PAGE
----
Although the exact causes of SAD are unknown, experts believe that a range of factors contributes to its symptoms. These link back to either reduced exposure to sunlight (in autumn-onset SAD) or excessive exposure (in spring-onset SAD).
Low serotonin levels are linked to various mental health conditions, including SAD.
Serotonin is a chemical messenger (hormone) that the body produces (90% is made in the gut) and is used by the brain to regulate mood. Its function is to send messages between nerve cells.
Some experts believe that the amount of serotonin in the brain differs from season to season. During winter, it’s thought that more serotonin is reabsorbed into the nerve cells that produced it, preventing it from sending messages to other cells.
Low sunlight (or vitamin D levels) in the winter plays a role in lower serotonin levels since vitamin D triggers serotonin production in the body. As a result, mood and behavior regulation are negatively impacted by this imbalance.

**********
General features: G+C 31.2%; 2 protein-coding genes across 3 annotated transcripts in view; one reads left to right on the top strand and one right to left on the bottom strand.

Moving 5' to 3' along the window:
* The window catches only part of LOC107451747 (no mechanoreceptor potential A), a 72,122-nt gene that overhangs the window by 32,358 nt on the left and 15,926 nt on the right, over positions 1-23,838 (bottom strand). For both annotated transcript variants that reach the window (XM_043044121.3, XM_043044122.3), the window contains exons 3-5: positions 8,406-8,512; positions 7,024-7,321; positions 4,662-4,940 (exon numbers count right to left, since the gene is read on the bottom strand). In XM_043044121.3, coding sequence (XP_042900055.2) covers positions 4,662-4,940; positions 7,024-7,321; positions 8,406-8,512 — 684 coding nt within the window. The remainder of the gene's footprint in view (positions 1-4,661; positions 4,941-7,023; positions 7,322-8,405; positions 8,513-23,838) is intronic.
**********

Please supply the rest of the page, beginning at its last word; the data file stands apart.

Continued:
Thus, this could be a link to SAD.
The circadian rhythm
The circadian rhythm is the ‘biological clock’ in our body that controls many processes.
Experts believe that during the transition from summer to autumn and winter, some people’s biological clock can get disrupted as the hours of sunlight each day decrease. It becomes out of sync with their sleep-wake cycle and the day-night cycle of the season.
This is thought to lead to depression-related symptoms and subsequent changes to sleep, mood, and behavior.
Melatonin is a hormone produced by the brain in response to darkness. The brain generally begins producing this hormone an hour or two before you go to bed.
Melatonin is important in the sleep-wake cycle as it makes people feel tired and is associated with the circadian rhythm.